The biggest issue, at least in the immediate future, is the lack of security standards or safeguards for new tech. Companies are so quick to rush out various connected gadgets that security is often given little thought, leaving plenty of doors open for the bad guys.
To make matters worse, people buying these gadgets have the same stubborn philosophy; that of giving security little thought. We learned this last year when Mirai formed a massive botnet by compromising internet-connected devices (such as security cameras and baby monitors) and launching DDoS (distributed denial of service) attacks which shut down the internet for millions of people. As it turns out, many of those devices never had their factory default passwords updated by the end-user. A human firewall, of course, always updates default passwords to strong, unique passphrases, and changes them every now and then.
Because we rely so much on web services. Maybe too much.
Seemingly everything we do these days requires an internet connection and an app. Whether it’s remotely connecting to our computers at work from our homes, or asking Alexa to order supplies in the middle of cooking dinner, we’ve come to rely on web-based services quite a lot.
While the future of technology might be exciting, entertaining, and maybe even a little frightening, the future of cybercrime is growing exponentially with each new advancement. The more things we connect, the more doors we open that leave us, and our privacy, vulnerable.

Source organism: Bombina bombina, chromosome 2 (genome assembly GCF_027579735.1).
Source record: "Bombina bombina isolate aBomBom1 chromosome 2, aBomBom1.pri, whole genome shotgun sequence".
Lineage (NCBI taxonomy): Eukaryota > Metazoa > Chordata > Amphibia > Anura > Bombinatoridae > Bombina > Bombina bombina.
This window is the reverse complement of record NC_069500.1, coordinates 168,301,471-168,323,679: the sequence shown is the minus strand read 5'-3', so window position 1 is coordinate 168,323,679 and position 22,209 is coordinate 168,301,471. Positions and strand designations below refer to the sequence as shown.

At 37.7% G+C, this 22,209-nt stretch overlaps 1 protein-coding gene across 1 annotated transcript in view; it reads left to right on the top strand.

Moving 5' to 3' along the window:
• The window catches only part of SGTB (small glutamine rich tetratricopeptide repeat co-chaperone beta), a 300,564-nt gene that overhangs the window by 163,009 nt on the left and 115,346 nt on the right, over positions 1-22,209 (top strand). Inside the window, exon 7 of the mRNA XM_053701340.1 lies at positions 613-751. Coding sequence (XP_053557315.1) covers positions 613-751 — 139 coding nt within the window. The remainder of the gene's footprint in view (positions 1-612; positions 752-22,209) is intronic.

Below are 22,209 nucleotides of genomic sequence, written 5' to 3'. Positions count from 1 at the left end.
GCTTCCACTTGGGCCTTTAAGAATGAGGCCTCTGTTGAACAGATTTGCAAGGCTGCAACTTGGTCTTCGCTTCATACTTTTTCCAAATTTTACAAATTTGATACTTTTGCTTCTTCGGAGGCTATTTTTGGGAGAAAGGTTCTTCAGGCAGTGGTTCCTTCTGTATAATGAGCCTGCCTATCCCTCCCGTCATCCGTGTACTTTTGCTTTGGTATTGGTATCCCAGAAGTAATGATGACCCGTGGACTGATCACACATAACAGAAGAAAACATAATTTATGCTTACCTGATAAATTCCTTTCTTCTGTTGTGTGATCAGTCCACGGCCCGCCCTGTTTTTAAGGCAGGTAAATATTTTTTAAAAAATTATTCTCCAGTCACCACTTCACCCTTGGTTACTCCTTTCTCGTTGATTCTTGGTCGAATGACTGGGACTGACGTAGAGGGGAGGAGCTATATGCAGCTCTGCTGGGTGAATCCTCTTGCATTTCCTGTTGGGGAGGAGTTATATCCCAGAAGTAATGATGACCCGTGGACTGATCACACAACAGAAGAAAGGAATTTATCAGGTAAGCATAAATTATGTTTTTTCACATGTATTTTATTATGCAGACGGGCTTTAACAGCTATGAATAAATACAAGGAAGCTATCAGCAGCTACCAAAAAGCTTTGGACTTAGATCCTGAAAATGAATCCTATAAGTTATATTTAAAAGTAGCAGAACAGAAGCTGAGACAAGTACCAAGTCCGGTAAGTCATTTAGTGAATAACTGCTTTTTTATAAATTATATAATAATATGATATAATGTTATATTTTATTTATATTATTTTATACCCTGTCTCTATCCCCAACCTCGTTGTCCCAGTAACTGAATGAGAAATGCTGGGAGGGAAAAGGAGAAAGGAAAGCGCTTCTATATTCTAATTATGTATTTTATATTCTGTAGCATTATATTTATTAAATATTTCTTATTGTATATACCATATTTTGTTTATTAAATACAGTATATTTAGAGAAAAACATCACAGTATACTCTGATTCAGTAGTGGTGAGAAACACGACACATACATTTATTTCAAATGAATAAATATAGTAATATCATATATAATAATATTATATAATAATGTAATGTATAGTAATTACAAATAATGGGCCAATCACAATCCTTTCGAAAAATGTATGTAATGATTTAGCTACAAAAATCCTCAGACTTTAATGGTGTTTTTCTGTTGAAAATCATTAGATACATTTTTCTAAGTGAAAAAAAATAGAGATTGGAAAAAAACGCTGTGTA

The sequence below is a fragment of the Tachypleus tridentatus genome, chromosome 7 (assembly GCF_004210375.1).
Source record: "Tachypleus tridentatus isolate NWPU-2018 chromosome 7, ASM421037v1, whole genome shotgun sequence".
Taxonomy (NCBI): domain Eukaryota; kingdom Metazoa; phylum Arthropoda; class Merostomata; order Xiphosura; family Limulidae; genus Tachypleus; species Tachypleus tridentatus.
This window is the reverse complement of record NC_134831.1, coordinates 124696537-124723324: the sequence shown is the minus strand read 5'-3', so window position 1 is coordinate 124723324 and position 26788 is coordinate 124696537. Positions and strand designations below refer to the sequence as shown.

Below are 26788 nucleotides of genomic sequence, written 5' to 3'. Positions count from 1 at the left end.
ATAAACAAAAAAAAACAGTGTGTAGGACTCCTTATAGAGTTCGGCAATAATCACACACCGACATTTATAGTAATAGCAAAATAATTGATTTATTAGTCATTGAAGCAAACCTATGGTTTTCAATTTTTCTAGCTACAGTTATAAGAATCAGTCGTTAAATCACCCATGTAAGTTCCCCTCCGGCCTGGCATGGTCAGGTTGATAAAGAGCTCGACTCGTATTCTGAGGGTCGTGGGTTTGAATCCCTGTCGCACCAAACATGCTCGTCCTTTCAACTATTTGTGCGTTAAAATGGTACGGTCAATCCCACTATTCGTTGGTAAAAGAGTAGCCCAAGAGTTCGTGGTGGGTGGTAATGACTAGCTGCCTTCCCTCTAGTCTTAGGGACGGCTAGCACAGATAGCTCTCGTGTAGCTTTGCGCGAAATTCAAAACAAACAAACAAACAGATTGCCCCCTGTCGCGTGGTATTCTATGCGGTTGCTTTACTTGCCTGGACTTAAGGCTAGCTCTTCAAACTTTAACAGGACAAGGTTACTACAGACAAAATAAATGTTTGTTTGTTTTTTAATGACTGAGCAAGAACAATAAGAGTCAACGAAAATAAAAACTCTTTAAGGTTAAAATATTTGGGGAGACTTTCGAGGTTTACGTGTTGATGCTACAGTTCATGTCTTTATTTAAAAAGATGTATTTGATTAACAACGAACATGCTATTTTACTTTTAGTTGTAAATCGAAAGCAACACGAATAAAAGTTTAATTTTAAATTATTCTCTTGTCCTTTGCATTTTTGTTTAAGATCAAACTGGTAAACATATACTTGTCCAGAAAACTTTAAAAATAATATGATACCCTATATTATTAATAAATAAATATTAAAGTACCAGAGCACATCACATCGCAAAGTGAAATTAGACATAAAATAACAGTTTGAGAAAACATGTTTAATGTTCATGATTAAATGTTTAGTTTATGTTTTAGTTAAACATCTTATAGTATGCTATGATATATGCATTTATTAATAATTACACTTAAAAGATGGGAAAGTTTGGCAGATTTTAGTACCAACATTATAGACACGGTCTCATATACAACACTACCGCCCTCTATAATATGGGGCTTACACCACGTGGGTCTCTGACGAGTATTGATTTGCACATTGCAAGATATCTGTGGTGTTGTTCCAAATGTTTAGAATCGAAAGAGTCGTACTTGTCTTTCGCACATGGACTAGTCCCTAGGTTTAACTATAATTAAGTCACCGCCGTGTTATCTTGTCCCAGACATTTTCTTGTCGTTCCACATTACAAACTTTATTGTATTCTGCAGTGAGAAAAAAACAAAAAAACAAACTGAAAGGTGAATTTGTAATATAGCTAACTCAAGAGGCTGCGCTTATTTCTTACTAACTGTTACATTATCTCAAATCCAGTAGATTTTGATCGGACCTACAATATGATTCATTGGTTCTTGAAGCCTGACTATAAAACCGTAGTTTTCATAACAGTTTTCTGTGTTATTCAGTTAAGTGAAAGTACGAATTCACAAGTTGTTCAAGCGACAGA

As much as we’d like to think said future will include extensive upgrades to cybersecurity software or hardware, at the end of the day the responsibility will still fall on the end-user. We’re the ones that need to maintain unique passwords for every account (which is much easier with a password manager), and in general stay alert and in-the-know of modern cyber-attacks. What this means for human firewalls is verifying the source of apps, updating permissions and double-checking security settings on all devices, and maybe realizing that not everything we own needs to be connected to the internet.
How Do You Create Human Firewalls?
If your organization handles sensitive data of any sort, you can bet that you and your employees are targets. And even if it doesn’t, ransomware attackers have no bias. They’ll happily lock you out of your systems and destroy your data. In other words, every business and every home needs human firewalls.
The best way to create them, like most things in life, is with education. Far be it from us to miss an opportunity for a little self-promotion! But in seriousness, security awareness training is the bare minimum your organization should consider for developing strong human firewalls. Everything starts with education. If your users don’t know, then don’t be surprised when they get compromised. We mentioned common sense, but behavior change is the key to preventing successful cyber-attacks.
Of course, security awareness training, regardless of how great it is, still needs to be supplemented with real-life scenarios so you know whether or not your program is getting through to your users. This is why phishing your employees is a great way to take your awareness program to the next level and identify vulnerabilities before cybercriminals do. Phishing your employees works just like real phishing attacks, except the consequences, in this case, result in education and not malware.
About the Author:
Justin Bonnema left the music business to focus on his true passion: writing. A talented writer and detailed researcher, he’s involved in every department at SAC to make sure all content is fresh and up-to-date. In his spare time, Justin writes about fantasy football for FootballGuys.com, NexxyTech.com and practices mixology (he makes a mean margarita).